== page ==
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Do I Need to Detox My Skin?

skin detox

by Fayne Frey, M.D., Board Certified Dermatologist

People ask me all the time why they need to detox their skin. My answer? You don’t.

Where in the world did the idea that one can detox their skin originate?  If you do a quick search on the web, you will find thousands of articles on the topic with titles such as:

How to Give Your Skin A Detox
Do I Need To Detox?
Home Remedies to Detox Your Skin
Summer Skin Detox
Winter Skin Detox
Can You Really Detox Your Skin?
Best Ingredients To Skin Detox

Detoxifying treatments like facial masks promise to purge skin of toxins. Sounds impressive, right? Unfortunately the reality is far from it.

Why didn’t I learn about skin detox in medical school?

The word detox, used to describe a multitude of creams, lotions, serums, and masks, is often advertised boldly on product labels. Both expensive boutique “detox” potions and less costly drugstore products are readily available these days. These products are thought to remove dreadful toxins that accumulate in your skin. 

As a graduate of an Ivy League medical school who had the honor of being taught by some of the most brilliant medical minds on the planet, I’m wondering why I can’t name a single toxin known to accumulate in the skin.  And exactly what is the end result of a “skin detox” and how do you confirm these poisonous toxins are eradicated?

Skin detox is a myth

The word detox (short for detoxification) means to remove unhealthy substances, such as alcohol or addictive substances like opiates and barbiturates, from the body. It’s a common expression used in medical hospitals and rehabilitation centers all over the world. However, during my four years at medical school, one year internship and three years of dermatology residency, including a year as Chief Resident, I never once heard the word “detox” used in connection with the skin. So, let’s be clear- from a medical perspective, skin “detox” is not a thing.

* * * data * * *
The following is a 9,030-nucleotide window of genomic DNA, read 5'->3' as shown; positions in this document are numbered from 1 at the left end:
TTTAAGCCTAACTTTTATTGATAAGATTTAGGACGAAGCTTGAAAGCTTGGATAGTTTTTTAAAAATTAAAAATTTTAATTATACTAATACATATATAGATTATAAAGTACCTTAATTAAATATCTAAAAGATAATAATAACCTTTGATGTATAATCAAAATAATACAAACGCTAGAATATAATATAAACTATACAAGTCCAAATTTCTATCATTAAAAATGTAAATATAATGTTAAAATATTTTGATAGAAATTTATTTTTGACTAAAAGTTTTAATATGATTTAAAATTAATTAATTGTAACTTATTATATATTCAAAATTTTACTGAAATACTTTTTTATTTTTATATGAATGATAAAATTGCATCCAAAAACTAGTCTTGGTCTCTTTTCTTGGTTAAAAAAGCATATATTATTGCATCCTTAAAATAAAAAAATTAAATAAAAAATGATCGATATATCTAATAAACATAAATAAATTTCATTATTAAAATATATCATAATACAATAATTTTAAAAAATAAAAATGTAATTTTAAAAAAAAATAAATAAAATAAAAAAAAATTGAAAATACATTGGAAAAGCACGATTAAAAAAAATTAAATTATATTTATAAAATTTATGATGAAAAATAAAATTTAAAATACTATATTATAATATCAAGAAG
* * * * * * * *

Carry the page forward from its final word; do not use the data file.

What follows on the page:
The human body is amazing. Your skin is a barrier. It is very difficult to for toxins to pass through healthy skin. Some people say perspiration, or sweat, serves to “detox” your body by removing trace heavy metals, but available studies do not prove this theory. The liver and kidneys have the primary responsibility for detoxifying the body, and do a pretty good job as long as they’re healthy. The bowels and urinary systems, as extensions of these organs, remove the waste from your body. If toxins build up in your body, you’ll likely know it as you will probably feel ill.

The word ‘detox’ on skincare products is used as marketing jargon, hijacked with the sole purpose of increasing sales.

Simplify your life: you don’t need to buy special products.

The word ‘detox’ is used as a replacement for the word “cleanse” by marketing professionals in the beauty industry. It doesn’t mean anything. I recommend you simply use a cleanser, such as a bar of soap, to wash instead. Cleansing your skin will also remove the most superficial layers of skin cells. If, on occasion, you like to go a step further and use a scrub or exfoliant because you like the way it feels, by all means do so. Just know that none of these treatments can be considered a “detox.

If you want healthy skin, live a healthy lifestyle.

  • Exercise regularly.
  • Eat a healthy diet.
  • Get adequate sleep.
  • Keep the skin hydrated by moisturizing when necessary.
  • Protect yourself from the sun and wear sunscreen 365 days/year.

One last recommendation…laugh lots. Especially when you see the word “detox” on a skincare product label.

 

fayne freyFayne Frey, M.D., is a board-certified clinical and surgical dermatologist practicing in West Nyack, New York, where she specializes in the diagnosis and treatment of skin cancer. She is a nationally recognized expert in the effectiveness and formulation of over-the-counter skincare products, and, as a speaker, has captivated audiences with her wry observations regarding the skincare industry. She has consulted for numerous media outlets, including NBC, USA Today, and, the Huffington Post, and has shared her expertise on both cable and major TV outlets. Dr. Frey is the Founder of FryFace.com, an educational skincare information and product selection service website that clarifies and simplifies the overwhelming choice of effective, safe and affordable products encountered in the skincare aisles. Dr. Frey is a fellow of both the American Academy of Dermatology and the American Society for Dermatologic Surgery.

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